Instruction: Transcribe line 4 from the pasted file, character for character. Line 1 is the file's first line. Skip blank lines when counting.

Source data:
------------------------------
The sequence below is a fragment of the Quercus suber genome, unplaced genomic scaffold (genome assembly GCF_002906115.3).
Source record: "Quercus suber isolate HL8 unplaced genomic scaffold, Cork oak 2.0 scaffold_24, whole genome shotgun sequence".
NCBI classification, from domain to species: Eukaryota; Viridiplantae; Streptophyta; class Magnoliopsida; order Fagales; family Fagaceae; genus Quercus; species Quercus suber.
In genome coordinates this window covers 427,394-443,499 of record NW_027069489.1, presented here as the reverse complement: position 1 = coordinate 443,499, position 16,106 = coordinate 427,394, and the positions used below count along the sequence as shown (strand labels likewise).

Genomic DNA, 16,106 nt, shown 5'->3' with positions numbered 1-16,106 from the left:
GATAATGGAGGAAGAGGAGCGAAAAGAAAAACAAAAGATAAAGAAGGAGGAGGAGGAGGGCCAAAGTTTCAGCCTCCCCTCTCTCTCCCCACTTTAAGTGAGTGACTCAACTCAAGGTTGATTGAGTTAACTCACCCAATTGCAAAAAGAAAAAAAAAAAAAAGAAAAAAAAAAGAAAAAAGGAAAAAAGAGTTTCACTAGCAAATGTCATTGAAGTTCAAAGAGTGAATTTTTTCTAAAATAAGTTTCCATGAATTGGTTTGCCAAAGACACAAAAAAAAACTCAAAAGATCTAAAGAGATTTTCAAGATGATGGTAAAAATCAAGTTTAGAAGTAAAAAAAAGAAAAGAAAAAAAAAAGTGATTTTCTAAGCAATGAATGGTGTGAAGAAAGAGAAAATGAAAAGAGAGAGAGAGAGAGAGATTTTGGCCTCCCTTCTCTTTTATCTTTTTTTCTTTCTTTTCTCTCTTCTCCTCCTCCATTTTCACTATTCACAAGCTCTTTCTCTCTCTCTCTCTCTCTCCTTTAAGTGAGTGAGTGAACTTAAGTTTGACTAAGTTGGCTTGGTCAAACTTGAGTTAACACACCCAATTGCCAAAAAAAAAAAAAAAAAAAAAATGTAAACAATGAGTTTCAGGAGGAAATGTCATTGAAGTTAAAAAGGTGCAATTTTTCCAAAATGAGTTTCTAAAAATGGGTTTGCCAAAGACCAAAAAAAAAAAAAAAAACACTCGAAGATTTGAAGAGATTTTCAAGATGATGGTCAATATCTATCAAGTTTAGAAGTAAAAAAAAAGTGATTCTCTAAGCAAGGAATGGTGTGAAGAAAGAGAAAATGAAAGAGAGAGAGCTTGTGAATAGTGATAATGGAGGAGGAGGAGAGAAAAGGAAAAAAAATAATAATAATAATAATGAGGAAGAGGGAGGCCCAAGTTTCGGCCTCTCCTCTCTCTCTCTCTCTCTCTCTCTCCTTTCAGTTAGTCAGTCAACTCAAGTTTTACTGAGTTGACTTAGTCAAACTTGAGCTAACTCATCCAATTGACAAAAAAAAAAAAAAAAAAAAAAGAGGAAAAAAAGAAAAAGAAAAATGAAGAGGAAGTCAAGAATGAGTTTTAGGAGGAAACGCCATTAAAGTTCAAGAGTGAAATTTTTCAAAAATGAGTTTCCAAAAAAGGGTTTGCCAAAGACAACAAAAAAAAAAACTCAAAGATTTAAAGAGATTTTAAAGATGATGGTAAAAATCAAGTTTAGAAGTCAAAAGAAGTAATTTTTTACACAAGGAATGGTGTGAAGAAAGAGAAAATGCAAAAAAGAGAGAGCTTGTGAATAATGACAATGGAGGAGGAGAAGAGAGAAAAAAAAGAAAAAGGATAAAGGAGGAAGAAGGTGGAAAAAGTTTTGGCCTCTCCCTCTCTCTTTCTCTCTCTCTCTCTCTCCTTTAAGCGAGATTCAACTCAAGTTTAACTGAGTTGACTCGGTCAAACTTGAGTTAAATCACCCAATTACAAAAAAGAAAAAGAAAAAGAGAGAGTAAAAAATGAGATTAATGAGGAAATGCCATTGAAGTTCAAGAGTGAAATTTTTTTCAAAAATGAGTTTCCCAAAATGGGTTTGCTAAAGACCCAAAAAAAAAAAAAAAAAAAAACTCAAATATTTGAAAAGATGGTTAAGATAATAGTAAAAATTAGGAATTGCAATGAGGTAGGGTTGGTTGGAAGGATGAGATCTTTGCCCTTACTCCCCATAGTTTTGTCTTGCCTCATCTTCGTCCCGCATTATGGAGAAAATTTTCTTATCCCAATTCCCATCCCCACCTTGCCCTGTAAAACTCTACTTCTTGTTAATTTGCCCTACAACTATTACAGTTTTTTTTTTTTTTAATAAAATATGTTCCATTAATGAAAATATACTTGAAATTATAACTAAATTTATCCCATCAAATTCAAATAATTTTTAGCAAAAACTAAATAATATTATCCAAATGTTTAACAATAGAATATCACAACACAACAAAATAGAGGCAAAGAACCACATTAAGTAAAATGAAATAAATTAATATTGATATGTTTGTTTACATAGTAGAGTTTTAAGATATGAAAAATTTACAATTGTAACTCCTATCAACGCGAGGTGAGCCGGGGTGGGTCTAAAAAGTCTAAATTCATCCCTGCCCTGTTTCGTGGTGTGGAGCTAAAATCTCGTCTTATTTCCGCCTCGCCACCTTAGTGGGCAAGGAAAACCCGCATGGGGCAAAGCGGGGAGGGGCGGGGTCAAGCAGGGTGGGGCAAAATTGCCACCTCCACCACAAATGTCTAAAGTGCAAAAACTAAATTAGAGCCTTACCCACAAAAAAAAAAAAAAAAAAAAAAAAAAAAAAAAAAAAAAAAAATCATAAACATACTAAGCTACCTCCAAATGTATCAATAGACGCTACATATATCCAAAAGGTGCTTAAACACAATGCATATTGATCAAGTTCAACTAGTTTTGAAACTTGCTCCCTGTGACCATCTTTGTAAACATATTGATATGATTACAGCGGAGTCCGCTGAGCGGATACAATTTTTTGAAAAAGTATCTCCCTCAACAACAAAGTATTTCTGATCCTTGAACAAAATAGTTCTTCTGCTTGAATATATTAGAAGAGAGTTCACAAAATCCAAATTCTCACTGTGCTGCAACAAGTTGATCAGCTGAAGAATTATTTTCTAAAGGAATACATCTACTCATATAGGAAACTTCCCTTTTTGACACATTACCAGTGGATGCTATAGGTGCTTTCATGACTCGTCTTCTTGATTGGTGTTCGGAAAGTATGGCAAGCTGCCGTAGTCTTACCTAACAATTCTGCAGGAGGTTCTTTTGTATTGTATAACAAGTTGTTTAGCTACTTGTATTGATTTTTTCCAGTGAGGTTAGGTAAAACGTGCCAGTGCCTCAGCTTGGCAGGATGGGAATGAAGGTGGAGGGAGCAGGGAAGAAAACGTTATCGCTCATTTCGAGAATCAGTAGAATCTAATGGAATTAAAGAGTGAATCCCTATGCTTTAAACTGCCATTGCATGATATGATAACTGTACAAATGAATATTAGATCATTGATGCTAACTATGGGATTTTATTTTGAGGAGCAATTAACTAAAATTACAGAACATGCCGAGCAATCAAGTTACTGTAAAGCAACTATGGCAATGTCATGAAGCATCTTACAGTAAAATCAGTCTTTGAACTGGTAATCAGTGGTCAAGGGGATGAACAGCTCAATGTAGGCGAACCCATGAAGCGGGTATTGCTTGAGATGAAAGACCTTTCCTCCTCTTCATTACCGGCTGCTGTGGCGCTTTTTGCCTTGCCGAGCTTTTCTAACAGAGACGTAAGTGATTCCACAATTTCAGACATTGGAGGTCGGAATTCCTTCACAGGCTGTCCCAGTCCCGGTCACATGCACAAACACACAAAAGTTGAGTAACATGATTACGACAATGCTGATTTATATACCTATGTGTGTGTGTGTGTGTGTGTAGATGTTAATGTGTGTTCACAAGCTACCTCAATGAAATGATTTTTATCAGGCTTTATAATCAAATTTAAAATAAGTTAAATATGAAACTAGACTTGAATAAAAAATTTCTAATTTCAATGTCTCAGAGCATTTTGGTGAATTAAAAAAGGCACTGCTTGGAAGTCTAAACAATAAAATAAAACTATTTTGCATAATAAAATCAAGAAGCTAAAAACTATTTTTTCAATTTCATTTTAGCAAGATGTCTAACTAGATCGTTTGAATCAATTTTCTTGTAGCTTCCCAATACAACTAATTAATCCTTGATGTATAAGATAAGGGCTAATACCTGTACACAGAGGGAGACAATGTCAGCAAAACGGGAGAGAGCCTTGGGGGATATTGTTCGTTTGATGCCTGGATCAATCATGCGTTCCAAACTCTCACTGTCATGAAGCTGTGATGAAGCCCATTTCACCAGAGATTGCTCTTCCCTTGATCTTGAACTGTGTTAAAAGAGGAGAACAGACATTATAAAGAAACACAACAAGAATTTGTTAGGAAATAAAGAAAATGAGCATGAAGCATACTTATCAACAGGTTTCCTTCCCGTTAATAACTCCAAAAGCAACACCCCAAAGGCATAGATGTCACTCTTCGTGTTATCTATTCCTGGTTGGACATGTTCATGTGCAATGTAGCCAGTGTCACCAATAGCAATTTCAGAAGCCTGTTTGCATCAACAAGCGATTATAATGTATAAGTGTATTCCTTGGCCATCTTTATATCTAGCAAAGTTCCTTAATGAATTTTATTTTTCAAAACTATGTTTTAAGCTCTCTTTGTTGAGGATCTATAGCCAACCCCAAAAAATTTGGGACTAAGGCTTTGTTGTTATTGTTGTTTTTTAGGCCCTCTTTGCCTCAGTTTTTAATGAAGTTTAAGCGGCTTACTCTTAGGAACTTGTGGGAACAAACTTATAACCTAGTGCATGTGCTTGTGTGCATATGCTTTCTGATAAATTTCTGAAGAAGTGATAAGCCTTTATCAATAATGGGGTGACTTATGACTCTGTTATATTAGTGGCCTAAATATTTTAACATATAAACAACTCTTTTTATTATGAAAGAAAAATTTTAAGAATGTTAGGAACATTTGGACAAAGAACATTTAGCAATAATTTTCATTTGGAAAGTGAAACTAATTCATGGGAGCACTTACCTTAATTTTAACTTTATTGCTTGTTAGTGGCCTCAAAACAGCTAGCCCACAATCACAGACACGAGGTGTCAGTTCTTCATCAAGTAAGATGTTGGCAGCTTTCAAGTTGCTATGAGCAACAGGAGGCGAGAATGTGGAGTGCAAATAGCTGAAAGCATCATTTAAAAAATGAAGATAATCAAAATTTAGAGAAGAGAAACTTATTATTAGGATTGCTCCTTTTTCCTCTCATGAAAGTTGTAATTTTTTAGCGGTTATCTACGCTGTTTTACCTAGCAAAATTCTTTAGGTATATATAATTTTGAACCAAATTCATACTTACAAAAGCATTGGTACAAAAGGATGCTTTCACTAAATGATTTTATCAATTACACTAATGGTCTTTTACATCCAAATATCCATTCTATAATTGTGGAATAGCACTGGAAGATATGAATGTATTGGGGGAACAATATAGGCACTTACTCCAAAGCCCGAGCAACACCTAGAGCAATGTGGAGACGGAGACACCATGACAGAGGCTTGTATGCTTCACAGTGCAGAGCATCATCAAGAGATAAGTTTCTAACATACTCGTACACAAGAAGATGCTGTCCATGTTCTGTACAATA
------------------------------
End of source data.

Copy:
In genome coordinates this window covers 427,394-443,499 of record NW_027069489.1, presented here as the reverse complement: position 1 = coordinate 443,499, position 16,106 = coordinate 427,394, and the positions used below count along the sequence as shown (strand labels likewise).